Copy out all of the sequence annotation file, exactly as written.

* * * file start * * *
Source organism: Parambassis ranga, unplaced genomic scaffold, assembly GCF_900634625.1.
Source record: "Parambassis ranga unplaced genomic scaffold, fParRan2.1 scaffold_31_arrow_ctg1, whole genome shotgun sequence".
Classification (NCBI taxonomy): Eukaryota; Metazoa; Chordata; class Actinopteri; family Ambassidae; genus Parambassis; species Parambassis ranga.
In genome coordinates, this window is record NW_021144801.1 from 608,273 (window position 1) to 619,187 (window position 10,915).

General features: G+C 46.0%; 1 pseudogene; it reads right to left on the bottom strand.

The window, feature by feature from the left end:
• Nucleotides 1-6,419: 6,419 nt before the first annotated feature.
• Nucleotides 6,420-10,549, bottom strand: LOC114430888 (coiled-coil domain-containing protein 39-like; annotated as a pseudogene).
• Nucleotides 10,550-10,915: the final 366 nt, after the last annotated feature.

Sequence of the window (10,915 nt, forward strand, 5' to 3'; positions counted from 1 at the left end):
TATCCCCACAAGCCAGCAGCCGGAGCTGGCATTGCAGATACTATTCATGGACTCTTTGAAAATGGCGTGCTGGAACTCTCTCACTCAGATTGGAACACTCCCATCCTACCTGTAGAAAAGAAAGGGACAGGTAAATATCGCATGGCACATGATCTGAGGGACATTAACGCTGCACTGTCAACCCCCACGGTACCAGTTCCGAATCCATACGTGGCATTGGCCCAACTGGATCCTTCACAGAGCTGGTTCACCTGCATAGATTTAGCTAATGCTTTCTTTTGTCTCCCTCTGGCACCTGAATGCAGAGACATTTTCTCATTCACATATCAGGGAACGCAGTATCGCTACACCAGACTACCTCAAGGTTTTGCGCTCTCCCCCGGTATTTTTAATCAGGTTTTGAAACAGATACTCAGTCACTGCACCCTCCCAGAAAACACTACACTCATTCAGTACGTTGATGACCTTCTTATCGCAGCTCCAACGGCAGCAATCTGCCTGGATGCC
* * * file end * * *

Source organism: Parambassis ranga, unplaced genomic scaffold, assembly GCF_900634625.1.
Source record: "Parambassis ranga unplaced genomic scaffold, fParRan2.1 scaffold_31_arrow_ctg1, whole genome shotgun sequence".
Classification (NCBI taxonomy): Eukaryota; Metazoa; Chordata; class Actinopteri; family Ambassidae; genus Parambassis; species Parambassis ranga.
In genome coordinates, this window is record NW_021144801.1 from 608,273 (window position 1) to 619,187 (window position 10,915).

General features: G+C 46.0%; 1 pseudogene; it reads right to left on the bottom strand.

The window, feature by feature from the left end:
• Nucleotides 1-6,419: 6,419 nt before the first annotated feature.
• Nucleotides 6,420-10,549, bottom strand: LOC114430888 (coiled-coil domain-containing protein 39-like; annotated as a pseudogene).
• Nucleotides 10,550-10,915: the final 366 nt, after the last annotated feature.

Sequence of the window (10,915 nt, forward strand, 5' to 3'; positions counted from 1 at the left end):
TATCCCCACAAGCCAGCAGCCGGAGCTGGCATTGCAGATACTATTCATGGACTCTTTGAAAATGGCGTGCTGGAACTCTCTCACTCAGATTGGAACACTCCCATCCTACCTGTAGAAAAGAAAGGGACAGGTAAATATCGCATGGCACATGATCTGAGGGACATTAACGCTGCACTGTCAACCCCCACGGTACCAGTTCCGAATCCATACGTGGCATTGGCCCAACTGGATCCTTCACAGAGCTGGTTCACCTGCATAGATTTAGCTAATGCTTTCTTTTGTCTCCCTCTGGCACCTGAATGCAGAGACATTTTCTCATTCACATATCAGGGAACGCAGTATCGCTACACCAGACTACCTCAAGGTTTTGCGCTCTCCCCCGGTATTTTTAATCAGGTTTTGAAACAGATACTCAGTCACTGCACCCTCCCAGAAAACACTACACTCATTCAGTACGTTGATGACCTTCTTATCGCAGCTCCAACGGCAGCAATCTGCCTGGATGCC